Posted in | Nanomaterials | Microscopy

Researchers Use Microwave Microscopy to Study Nanoscale Objects and Processes

Electrons are often knocked off when an atom is bombarded with a large amount of energy. This makes the atom chemically reactive, triggering higher destruction. This is the reason why radiation is considered to be hazardous, and why high-resolution imaging methods that utilize X-rays and energetic electron beams, can change or destroy the samples they investigate.

Sergei Kalinin

When electron microscopy is used to track battery dynamics, artifacts will be introduced that tend to impede with electrochemical processes. Another example is when X-ray spectroscopy is used to view the interior of a living cell, that particular cell is destroyed.

Scientists at the Oak Ridge National Laboratory (ORNL) of the Department of Energy and the National Institute of Standards and Technology have developed a new nondestructive technique that integrates ultrathin membranes with a scanning probe, known as scanning microwave impedance microscopy (sMIM), and microwaves. This approach could be used to view nanoscale processes and objects in conditions that simulate their usual operating environments.

The researchers used an environmental chamber, which has a window composed of an ultrathin membrane measuring 8 to 50 billionths of a meter in thickness. This chamber was used to enclose a specimen in a liquid environment, and was injected with microwaves, as the tip of a scanning probe microscope traveled across the ultrathin membrane. Next, the transmission of the microwave signal against the impeded one was recorded by the device, generating a high-resolution map of the specimen. It was discovered that the injected microwaves rotate in reverse directions at many billions of times each second, and are 100 million times weaker compared to a home microwave oven. As a result, destructive chemical reactions do not occur. The method developed by ORNL–NIST research team creates only a negligible amount of heat and does not promote sample destruction. The new method has been reported in the ACS Nano journal.

Our imaging is nondestructive and free from the damage frequently caused to samples, such a living cells or electrochemical processes, by imaging with X-ray or electron beams. Its spatial resolution is better than what is achievable with optical microscopes for similar in-liquid samples. The paradigm can become instrumental for gaining important insights into electrochemical phenomena, living objects and other nanoscale systems existing in fluids.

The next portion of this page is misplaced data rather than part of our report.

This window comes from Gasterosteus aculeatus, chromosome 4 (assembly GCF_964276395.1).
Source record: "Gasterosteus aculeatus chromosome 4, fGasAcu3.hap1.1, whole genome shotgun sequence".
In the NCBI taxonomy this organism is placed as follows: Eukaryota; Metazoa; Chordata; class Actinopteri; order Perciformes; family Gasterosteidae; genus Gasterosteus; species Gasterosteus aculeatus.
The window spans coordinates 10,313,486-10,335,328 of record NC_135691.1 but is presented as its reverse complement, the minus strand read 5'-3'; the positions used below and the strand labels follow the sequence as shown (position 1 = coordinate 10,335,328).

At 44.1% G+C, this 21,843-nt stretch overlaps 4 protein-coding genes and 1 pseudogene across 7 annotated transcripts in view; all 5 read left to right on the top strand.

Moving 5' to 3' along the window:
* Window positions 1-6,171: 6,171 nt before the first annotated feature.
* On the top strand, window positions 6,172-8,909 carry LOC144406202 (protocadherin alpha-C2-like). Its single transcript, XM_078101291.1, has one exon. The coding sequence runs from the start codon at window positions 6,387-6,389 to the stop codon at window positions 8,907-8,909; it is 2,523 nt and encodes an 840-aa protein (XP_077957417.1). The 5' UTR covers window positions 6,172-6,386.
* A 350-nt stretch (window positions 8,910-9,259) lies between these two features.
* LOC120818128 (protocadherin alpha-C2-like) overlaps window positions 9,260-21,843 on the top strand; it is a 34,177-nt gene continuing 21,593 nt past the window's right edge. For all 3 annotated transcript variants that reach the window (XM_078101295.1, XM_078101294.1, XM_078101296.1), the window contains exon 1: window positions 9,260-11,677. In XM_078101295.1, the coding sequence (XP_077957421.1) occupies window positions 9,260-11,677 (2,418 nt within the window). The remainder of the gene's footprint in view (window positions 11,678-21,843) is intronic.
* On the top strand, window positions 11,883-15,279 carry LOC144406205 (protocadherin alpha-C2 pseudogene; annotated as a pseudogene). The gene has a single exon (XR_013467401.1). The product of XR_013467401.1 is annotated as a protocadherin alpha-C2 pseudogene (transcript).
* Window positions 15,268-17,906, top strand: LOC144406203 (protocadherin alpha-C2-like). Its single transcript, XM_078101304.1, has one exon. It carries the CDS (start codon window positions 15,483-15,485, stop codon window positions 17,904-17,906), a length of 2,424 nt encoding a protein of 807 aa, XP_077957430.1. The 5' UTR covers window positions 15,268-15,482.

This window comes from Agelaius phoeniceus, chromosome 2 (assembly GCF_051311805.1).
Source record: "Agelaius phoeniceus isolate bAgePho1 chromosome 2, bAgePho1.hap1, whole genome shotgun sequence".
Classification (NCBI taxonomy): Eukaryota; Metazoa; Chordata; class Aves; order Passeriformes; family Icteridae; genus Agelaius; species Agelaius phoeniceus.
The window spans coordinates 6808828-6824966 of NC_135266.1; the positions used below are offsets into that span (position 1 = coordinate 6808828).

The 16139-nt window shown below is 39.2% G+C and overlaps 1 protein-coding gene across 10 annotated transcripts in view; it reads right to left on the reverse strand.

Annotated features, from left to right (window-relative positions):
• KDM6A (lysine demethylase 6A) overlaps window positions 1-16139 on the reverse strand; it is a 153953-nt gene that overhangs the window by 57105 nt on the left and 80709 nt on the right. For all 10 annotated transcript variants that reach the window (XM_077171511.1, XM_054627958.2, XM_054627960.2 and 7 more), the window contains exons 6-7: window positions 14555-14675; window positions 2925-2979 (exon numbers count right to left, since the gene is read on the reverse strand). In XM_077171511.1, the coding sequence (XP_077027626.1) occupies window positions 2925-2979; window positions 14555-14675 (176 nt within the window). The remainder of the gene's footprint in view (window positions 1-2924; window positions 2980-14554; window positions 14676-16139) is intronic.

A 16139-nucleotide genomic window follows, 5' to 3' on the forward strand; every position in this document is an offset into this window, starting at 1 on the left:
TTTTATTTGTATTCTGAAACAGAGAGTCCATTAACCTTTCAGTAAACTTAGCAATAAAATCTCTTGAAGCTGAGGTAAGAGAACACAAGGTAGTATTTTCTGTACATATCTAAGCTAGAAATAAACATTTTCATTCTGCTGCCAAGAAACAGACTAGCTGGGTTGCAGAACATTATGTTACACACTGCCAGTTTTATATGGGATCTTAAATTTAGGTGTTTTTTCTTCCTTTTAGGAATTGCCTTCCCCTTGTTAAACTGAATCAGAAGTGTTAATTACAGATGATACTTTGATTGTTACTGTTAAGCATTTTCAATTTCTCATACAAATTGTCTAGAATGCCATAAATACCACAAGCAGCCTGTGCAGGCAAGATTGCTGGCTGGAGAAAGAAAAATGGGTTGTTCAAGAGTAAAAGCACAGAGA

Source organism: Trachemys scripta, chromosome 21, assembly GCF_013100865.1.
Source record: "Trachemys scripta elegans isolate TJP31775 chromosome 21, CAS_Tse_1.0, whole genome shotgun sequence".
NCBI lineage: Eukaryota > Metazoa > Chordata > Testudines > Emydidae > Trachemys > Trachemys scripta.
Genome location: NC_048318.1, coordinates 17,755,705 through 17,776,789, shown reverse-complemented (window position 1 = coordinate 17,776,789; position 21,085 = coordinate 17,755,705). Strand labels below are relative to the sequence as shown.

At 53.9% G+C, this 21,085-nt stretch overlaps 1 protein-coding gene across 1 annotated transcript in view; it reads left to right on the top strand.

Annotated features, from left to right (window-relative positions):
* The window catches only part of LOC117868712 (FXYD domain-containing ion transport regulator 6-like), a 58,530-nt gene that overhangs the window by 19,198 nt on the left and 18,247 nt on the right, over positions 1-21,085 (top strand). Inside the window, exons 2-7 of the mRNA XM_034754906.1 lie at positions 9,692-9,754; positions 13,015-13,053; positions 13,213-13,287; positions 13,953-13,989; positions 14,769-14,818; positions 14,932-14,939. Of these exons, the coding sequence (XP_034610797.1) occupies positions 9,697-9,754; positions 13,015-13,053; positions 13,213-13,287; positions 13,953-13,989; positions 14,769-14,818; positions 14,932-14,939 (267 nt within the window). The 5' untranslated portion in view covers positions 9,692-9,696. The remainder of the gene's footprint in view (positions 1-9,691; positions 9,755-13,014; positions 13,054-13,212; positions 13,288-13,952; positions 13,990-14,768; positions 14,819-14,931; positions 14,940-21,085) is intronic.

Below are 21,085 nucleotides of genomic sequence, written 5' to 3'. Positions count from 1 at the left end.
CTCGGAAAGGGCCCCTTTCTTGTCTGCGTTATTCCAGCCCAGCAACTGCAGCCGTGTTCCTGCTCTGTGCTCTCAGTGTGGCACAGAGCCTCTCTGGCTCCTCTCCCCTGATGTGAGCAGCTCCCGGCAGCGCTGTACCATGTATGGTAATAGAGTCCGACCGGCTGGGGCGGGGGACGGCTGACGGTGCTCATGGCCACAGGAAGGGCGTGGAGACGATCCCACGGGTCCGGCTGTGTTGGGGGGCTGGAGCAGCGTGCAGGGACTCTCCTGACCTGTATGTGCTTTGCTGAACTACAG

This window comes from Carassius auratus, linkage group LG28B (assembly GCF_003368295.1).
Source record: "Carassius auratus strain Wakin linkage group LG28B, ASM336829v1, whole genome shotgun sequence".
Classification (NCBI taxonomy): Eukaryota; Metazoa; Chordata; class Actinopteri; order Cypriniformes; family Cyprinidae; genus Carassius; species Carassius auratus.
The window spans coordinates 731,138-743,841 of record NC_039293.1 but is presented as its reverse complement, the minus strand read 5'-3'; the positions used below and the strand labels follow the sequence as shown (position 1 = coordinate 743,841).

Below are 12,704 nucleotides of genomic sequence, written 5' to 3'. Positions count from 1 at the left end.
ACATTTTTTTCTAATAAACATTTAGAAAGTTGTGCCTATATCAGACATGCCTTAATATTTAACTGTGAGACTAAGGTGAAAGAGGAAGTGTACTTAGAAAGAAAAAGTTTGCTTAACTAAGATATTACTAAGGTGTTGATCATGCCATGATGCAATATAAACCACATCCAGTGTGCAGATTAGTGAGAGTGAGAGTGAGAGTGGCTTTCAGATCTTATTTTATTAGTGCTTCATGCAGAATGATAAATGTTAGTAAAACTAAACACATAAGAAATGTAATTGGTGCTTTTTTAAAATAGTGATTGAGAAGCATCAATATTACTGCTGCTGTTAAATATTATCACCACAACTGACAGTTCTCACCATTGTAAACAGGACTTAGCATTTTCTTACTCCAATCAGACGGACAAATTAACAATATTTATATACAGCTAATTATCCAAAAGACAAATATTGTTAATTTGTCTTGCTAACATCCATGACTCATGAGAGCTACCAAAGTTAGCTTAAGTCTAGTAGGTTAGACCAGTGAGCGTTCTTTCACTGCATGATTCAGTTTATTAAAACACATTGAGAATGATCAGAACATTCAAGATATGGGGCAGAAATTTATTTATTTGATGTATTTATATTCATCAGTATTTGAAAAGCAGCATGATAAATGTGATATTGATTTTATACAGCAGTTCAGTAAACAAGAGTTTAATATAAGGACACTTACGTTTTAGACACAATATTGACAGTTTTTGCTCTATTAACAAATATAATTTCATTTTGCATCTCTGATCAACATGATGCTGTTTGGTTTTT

Alexander Tselev, First Author

Tselev carried out high-resolution microwave analysis and imaging with his colleagues Sergei Kalinin and Anton Ievlev at the Center for Nanophase Materials Sciences, a DOE Office of Science User Facility at ORNL.

Microwave microscopy could offer a noninvasive means to study critical surface phenomena that take place on the scale of billionths of a meter, like the formation of an ultrathin coating that stabilizes and protects the electrode of a new battery, and at the same time destroys the electrolyte to produce the coating. Microwave microscopy can help to define ongoing chemical reactions at various levels of stages, as this technique enables researchers to observe processes as they occur, without actually stopping them.

At NIST, we developed environmental chambers with ultra-thin membranes to perform electron microscopy and other analytical techniques in liquids.

Andrei Kolmakov, Senior Author

Kolmakov along with colleague Jeyavel Velmurugan at NIST’s Center for Nanoscale Science and Technology developed chambers to encapsulate processes and objects in liquid environments and also carried out initial characterizations to detect cells that are biologically interesting.

“Conversations between the ORNL and NIST scientists resulted in the idea to try nondestructive microwaves so the environmental chambers could be used for broader studies. There are very few groups in the world that can image with high resolution using microwaves, and CNMS is among them. The design of the experiment and the adjustment of the technology for imaging required ORNL expertise.”